One of the most surprising aspects of my dad’s bout with Alzheimer’s disease is how it has flip-flopped his relationships.

For as long as I can remember, my dad was in a hurry and very pre-occupied. If you wanted to spend time with him, you followed him, like a duckling behind a duck.

On Saturday mornings, my younger brother and I would be tossed in the back of our Ford Country Squire station wagon (complete with fake wood paneling!) to accompany Dad on his errands. (Actually, I think the reason was to get us out of our mother’s hair. My older sister and brother, like most teenagers, slept til noon.)

That was the pattern for as long as I can remember…I trailed behind Dad to spend time with him. And even if he was sitting still, his mind was elsewhere. He was thinking about work, mostly. He owned his own business, and it was the kind of industry that was hit hard by economic cycles. Despite his optimistic nature, Dad could never relax.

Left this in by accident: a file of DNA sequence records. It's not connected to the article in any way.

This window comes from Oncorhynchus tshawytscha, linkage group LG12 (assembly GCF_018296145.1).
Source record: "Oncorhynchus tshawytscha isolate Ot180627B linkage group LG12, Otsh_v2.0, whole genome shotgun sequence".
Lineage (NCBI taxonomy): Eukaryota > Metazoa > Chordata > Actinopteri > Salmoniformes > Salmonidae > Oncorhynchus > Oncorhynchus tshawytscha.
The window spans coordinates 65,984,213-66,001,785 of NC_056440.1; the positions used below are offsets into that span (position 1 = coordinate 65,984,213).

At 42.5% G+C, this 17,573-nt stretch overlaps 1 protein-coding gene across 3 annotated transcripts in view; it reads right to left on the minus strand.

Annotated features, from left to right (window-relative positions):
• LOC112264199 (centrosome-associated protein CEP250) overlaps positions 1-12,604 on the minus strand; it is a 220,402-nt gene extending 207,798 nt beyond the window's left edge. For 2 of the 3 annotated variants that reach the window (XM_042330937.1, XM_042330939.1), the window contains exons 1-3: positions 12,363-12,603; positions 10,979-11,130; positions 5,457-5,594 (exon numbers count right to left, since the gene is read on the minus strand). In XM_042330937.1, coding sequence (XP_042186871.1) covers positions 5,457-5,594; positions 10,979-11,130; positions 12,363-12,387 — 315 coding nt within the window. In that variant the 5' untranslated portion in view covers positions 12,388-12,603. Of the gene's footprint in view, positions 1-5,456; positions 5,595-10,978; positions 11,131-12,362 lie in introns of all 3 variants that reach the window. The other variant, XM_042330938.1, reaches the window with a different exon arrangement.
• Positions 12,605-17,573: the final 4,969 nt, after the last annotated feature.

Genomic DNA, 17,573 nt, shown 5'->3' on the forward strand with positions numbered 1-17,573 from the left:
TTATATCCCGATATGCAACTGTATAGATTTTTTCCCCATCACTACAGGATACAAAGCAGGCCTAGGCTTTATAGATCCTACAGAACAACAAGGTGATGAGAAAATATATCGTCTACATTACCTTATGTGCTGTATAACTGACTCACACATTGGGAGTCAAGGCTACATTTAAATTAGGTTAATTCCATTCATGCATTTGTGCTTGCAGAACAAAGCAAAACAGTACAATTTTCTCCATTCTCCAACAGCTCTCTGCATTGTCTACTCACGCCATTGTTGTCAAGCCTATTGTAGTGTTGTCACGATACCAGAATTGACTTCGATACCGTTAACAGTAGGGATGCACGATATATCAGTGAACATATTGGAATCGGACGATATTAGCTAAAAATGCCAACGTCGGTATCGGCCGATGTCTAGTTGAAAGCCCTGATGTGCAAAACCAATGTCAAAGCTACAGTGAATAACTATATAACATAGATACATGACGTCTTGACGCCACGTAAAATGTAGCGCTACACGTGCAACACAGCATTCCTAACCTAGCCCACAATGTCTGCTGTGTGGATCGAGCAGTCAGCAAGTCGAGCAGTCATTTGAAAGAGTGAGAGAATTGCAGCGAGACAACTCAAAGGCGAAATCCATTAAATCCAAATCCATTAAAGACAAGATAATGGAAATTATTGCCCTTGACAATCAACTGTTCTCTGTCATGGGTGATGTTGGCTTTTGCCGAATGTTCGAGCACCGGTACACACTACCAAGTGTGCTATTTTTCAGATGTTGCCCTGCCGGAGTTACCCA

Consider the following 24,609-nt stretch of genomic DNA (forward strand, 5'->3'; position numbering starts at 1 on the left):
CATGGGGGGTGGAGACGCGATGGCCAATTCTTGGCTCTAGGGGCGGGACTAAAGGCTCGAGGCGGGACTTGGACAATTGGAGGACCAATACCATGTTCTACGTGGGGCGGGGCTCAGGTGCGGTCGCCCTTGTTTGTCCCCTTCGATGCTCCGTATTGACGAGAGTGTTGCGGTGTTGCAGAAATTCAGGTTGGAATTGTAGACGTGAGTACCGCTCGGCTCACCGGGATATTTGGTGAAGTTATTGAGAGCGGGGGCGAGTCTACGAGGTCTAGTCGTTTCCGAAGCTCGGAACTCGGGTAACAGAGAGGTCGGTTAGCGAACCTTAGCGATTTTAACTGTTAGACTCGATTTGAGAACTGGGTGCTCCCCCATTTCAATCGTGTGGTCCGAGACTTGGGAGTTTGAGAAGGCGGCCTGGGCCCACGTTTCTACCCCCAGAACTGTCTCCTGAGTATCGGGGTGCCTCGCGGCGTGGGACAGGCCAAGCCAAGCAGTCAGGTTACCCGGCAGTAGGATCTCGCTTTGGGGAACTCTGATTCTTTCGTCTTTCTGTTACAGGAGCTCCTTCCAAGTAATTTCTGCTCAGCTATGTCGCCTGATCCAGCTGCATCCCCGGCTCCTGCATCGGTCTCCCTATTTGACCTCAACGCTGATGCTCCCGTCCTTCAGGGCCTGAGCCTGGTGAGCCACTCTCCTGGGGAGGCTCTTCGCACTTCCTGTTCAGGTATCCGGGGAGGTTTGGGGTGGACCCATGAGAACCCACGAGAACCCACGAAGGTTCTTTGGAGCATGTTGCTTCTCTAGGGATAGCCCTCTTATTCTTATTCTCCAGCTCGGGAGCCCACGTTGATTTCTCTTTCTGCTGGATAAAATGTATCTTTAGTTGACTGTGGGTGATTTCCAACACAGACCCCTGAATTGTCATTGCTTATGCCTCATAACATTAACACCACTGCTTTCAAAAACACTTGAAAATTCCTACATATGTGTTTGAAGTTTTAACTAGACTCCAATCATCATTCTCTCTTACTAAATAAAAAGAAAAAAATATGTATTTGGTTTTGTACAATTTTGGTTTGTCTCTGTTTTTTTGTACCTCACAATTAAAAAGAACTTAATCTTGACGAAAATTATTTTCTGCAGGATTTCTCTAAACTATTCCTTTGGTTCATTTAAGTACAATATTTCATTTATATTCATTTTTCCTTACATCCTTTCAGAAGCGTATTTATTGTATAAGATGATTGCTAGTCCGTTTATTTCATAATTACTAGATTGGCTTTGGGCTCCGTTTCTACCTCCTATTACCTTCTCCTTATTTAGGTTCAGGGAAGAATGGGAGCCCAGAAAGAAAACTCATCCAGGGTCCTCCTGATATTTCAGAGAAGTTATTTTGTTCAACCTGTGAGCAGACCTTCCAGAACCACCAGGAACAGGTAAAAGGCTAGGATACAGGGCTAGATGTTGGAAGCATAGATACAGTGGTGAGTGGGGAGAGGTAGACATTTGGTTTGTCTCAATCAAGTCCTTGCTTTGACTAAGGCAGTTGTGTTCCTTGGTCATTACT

But now? Now Dad wants to tag along on errands with me. I try to save up a bunch of them just to give us something to do together. Just to use up his surfeit of spare time.

Dad is content to be a passenger and ride along in my mini-van (which, my kids tell me, is equivalent to a Ford Country Squire. Not cool.) Six months ago, Dad liked to go into stores or dry cleaners with me. Not now. He just sits in the car, like my pups do, happy to wait and watch people walk by.

The other day, when I dropped him back at his Board and Care, his face fell in disappointment. “Aren’t there any other errands we can run?” he asked.

For some reason, that makes me sadder than almost any other part of his Alzheimer’s.

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